MILTON – The city of Milton has been informed it must either spend $500,000 in grant money or give it back to the Georgia Department of Transpo** The council approved drafting an emergency agreement for the purchase of land on Highway 9 at their Jan. 19 council meeting.
Public Works Director Carter Lucas informed City Council that the Crabapple Streetscape "TE" (Transportation Enhancement) Grant was allocated by GDOT for streetscape improvements to the Crabapple area. He was recently told that the city it has only two years to spend the grant, or they forfeit it.
"While that sounds like a long time, following through federal purchasing practices... that two years can go relatively quickly," Lucas said.
The city has been waiting to spend the money until several studies and plans were completed.
"Our concern is that if we begin projects without knowing the results of those two studies, we have the potential of installing project improvements that may be removed shortly thereafter as a result of those studies," said Lucas.
The options available to the city, as Lucas described them, were to move forward with spending the money in Crabapple, give it back or move it to projects on Highway 9.
Council member Karen Thurman suggested using some of the money on sidewalks throughout Crabapple, however Lucas warned that may be a waste of money if the plans they are waiting on call for other improvements in those areas.
The general consensus from council was to try and keep the money to projects within Crabapple.
Also discussed at the meeting:
** The council approved drafting an emergency agreement for the purchase of land on Highway 9 at their Jan. 19 council meeting.
According to City Manager Chris Lagerbloom, the proposal was necessary.
The city is currently trying to buy the five-acre piece of property located near the intersection of Bethany Bend and Highway 9. To get financing for the purchase, the city must put the deal out to bid to banks in the area. The only problem comes should Bank of America bid.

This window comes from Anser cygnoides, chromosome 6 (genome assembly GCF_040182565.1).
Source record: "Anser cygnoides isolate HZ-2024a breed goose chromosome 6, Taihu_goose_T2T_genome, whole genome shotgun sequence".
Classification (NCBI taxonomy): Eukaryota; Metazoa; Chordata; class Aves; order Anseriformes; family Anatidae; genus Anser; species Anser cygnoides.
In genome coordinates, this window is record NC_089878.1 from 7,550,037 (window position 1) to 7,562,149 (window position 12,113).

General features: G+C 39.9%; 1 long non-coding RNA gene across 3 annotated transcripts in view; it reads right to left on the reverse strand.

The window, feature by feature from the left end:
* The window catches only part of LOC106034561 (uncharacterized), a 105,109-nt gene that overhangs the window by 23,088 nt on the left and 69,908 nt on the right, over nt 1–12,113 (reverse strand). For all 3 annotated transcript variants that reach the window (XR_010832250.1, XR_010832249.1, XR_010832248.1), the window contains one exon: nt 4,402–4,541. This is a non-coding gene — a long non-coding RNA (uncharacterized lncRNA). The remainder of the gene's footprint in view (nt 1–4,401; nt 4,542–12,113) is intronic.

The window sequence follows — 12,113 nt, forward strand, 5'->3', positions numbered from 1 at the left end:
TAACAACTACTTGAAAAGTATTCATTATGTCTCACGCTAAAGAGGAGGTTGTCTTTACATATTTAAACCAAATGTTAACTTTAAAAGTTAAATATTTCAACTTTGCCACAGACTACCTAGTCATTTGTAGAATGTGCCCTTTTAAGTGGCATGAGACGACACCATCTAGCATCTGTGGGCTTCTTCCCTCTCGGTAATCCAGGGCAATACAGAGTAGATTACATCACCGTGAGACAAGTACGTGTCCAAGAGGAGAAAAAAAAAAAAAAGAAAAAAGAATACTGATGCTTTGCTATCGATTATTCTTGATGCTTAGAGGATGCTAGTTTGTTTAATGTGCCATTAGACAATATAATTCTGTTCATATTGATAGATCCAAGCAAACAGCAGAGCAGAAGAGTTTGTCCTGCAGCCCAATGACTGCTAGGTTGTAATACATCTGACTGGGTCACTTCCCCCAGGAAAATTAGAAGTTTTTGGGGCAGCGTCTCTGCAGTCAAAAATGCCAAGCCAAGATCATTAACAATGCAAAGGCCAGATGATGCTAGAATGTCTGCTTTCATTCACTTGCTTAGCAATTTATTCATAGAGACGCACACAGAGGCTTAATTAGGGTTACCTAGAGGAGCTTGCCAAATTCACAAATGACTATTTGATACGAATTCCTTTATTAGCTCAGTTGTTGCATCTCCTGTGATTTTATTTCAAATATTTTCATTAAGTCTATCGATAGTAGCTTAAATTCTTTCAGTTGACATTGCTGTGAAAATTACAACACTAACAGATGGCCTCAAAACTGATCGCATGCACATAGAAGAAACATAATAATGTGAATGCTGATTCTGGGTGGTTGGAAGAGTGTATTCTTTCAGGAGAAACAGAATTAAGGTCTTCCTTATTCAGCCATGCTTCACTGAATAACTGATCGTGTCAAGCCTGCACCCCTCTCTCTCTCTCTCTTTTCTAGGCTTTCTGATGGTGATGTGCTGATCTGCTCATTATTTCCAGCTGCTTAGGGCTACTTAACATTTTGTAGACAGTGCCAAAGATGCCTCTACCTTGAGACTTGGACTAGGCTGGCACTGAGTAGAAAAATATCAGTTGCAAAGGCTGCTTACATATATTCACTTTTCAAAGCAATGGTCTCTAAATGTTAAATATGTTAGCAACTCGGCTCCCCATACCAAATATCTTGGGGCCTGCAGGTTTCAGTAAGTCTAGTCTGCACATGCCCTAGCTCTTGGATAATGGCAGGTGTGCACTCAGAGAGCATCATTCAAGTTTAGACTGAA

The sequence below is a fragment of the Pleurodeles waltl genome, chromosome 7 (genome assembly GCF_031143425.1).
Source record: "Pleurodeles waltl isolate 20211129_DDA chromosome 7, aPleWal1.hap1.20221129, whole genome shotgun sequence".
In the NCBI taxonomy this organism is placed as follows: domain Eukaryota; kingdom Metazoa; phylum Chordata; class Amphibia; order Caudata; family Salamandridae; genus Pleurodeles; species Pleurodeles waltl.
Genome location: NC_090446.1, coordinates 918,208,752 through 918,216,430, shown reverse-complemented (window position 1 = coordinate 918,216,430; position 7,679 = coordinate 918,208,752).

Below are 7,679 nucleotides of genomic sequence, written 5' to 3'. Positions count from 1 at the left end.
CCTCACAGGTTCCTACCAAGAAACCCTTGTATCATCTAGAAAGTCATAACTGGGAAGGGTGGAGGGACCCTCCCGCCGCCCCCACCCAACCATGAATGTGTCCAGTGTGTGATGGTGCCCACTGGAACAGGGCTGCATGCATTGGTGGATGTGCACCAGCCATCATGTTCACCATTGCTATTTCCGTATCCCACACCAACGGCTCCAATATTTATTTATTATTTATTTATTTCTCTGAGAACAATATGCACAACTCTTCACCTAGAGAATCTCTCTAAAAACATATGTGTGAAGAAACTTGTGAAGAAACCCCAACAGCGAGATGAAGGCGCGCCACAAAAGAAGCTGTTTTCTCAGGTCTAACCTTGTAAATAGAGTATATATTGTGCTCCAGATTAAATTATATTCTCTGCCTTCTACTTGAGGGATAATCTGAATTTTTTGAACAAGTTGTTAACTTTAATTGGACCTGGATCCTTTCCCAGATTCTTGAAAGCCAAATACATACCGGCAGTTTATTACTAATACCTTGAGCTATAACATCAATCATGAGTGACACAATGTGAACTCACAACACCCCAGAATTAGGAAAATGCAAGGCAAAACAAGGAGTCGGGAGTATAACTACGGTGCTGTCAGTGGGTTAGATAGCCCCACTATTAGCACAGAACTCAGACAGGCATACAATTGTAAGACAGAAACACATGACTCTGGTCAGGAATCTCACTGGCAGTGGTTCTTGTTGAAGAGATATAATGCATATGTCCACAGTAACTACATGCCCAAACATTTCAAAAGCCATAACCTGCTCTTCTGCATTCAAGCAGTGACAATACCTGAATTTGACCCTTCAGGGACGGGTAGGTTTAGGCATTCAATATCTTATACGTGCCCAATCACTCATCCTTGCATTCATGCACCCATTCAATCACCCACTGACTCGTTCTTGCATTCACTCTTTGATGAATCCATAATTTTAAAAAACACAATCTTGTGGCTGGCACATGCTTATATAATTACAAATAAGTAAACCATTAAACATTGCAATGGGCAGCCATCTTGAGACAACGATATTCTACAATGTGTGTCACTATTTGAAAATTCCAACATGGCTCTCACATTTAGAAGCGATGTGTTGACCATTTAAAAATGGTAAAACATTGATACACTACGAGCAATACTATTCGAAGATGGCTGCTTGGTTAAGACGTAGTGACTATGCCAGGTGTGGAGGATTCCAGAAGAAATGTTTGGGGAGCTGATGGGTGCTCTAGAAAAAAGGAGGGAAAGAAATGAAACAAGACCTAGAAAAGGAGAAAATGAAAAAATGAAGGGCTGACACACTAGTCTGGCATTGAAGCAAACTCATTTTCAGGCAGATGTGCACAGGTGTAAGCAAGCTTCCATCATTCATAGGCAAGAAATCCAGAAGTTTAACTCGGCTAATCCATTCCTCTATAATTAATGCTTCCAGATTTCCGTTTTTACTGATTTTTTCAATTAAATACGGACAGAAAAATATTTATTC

"Within 24 hours of them responding with their bid, the council must take action to agree to it," explained Lagerbloom. With the bids due Friday, Feb. 15, if Bank of America makes its bid and is the best choice for the financing, the council would not be able to act on it within the allotted time. So an emergency resolution was needed.
"If a different bank is selected, then this resolution is really just a formality," said Lagerbloom. "This is just a mechanism to make sure that we don't have one of those gotcha moments next Friday where we really want to accept their bid but we can't."
** More than $15,000 will be spent renovating the Bethwell Community Center, located at the corner of Francis Road and Hopewell Road.
According to Lagerbloom, the city was deeded the one-acre, prime piece of property to use as a community center. However, should it not be used for that, ownership would revert back to the previous owners.
Lagerbloom said that once the renovations are complete, in mid-year, the community center will be used for summer camps.
** The dugouts at Bell Memorial Park will be torn down and new ones built at a cost of $14,000. Currently, they are built of cinder blocks, which will be replaced with chain link fencing to make the players more visible.